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On a Javan volcano, tourists and brimstone

A porter emerges from the sulfurous mist on the path from Mount Ijen's crater.

A porter emerges from the sulfurous mist on the path from Mount Ijen’s crater.

The mountain path was wide but steep. Tourists carried backpacks with water bottles and snacks, seeking exercise and fresh air. Meanwhile, local porters carried woven baskets, carefully balanced on bamboo rods, overflowing with impossibly lemon-yellow hunks of stone. Welcome to Java’s Mount Ijen: national park, sulfur mine, active volcano.

“I can carry about 75 kilos at once,” one of the porters, Misnanto, told me. “I do two loads a day; some of the stronger men can do three.” This worker was excited to talk to a foreigner about his life. Misnanto told me he earns about 800 rupiah per kilo of sulfur — about 7 U.S. cents.

Making two trips up and down this steep mountain, Misnanto earns less than US$12 per day.

He is proud of his strength; at 75 kilos he carries a heavier load than some of his counterparts, who carry 65 or 70 kilos at a time. Some men on the trail told us they were carrying as much as 81 kilos.

Misnanto is 45 years old, but appears older due to the backbreaking work. He told me he could no longer manage three loads in a day. Though his back is strong, there is a deep divot in his shoulder where the bamboo rod of his load rests. Like all the porters, he has developed a large callus there. The lines in his face are deep; the few teeth he still has are yellowed, both effects of exposure to the sulfur-laden gases spewing from the center of the crater, whose lake is so acidic that its pH approaches zero. Twenty-six years of carrying sulfur has taken its toll.

The scene at this working national park is discomfiting, as tourists whip out their smartphones to snap photos of (or with) the porters. Yet the porters tell us that they are glad the mountain is a national park visited by hikers on weekends. On this holiday weekend the tourists seemed to outnumber the workmen, but this is rare; the mostly Indonesian tourists tend to arrive on weekends only. Visitors offer some change of scenery and the chance to make a little extra income, as they may pay for homemade souvenirs (miniature sulfur sculptures) or even photos with the porters. That additional income may make a world of difference to the porters.

More important, tourists come because the mine sits in the center of a conservation area of forested mountainside. The protected area ensures that the company cannot build roads and drive trucks right up to the crater to mechanize the sulfur extraction. Most commercial sulfur is now produced through other industrial processes (such as oil refinement). In places where it is still mined from volcanoes the process is usually mechanized, according to the BBC. Were that the case at Ijen these porters would be out of work.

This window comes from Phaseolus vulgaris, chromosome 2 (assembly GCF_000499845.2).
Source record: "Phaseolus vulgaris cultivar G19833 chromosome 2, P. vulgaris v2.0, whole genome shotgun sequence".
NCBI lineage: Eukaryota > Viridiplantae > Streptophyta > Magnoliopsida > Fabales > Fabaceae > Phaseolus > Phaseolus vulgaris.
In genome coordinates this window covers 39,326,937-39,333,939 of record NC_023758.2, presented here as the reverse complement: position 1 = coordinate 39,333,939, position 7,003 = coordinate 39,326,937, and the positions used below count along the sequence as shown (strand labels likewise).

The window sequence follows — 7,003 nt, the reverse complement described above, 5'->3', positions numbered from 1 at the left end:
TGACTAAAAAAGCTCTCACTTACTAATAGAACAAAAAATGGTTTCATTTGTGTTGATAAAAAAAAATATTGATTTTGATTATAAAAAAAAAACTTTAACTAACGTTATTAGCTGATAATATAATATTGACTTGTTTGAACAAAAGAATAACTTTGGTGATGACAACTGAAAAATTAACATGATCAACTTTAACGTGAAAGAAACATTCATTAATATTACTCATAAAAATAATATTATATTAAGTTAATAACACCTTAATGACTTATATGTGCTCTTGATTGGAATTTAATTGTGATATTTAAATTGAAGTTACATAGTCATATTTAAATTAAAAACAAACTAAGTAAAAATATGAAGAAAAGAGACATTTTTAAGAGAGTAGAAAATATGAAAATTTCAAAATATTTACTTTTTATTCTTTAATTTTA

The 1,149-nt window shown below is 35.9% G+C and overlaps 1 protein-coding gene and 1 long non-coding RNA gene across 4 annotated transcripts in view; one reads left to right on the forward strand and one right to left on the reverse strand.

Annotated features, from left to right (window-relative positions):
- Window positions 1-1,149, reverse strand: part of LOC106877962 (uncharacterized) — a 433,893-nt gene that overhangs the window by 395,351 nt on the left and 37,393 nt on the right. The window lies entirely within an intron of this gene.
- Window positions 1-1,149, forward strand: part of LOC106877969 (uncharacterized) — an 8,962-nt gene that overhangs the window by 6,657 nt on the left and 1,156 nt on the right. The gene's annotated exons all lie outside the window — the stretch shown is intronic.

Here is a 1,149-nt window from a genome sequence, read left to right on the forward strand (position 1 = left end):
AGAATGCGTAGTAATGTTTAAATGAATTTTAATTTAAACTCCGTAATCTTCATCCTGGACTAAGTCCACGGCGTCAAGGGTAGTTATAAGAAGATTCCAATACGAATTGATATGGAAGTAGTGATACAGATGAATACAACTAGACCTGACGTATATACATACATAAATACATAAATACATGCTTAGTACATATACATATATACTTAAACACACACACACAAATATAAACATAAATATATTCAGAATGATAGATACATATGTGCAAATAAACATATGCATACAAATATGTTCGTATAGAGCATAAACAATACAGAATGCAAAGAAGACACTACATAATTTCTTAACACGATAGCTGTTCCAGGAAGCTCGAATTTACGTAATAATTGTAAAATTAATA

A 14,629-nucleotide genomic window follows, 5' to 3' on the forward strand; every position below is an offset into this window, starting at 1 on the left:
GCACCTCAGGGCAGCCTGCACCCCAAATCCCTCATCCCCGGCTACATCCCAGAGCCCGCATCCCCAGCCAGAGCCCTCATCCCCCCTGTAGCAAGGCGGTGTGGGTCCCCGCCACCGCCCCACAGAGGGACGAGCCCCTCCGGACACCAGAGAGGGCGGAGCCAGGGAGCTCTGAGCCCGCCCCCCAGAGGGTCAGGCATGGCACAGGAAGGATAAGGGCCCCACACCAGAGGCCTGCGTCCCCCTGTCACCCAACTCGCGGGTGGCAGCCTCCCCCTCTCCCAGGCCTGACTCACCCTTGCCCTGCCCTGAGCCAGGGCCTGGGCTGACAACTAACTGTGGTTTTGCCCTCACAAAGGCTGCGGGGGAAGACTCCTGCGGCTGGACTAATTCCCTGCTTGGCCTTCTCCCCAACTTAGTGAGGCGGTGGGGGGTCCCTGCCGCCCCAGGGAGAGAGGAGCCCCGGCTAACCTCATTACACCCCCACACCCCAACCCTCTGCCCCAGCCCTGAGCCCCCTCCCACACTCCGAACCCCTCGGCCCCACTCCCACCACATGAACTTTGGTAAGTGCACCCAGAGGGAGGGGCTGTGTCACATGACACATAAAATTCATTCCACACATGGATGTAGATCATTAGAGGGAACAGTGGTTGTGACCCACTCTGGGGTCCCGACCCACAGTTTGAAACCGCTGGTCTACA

I wondered about the value of having jobs like these. But to the miners this is a livelihood. In fact they say it is one of the better options for them.

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Indonesia’s legislative elections, even more complex than expected

An election officer in traditional shadow puppet costume helps an elderly man vote at  in Yogyakarta (photo: the Wall Street Journal)

An election officer in traditional shadow puppet costume helps an elderly man vote at in Yogyakarta (photo: The Wall Street Journal)

On April 9th, 2014, across nearly 8,000 islands, the citizens of the world’s third-largest democracy cast ballots for over 235,000 candidates in legislative elections. The Wall Street Journal called it “a massive logistical undertaking”. In this complex environment, none of the parties won a strong enough lead to run a candidate in the July presidential race (based on an election-day quick count).

The People’s Consultative Assembly of Indonesia (MPR-RI), the legislative branch of the national government, is made up of 1,000 seats in two houses. Currently members represent 9 different political parties. Today’s elections will determine the members of this legislative body. Importantly, for any party to put forward a presidential candidate, it must first secure at least 20 percent of the seats in the Assembly. If a party cannot reach the threshold, it must form a coalition to run a candidate, normally selecting a vice presidential running mate from an allied party.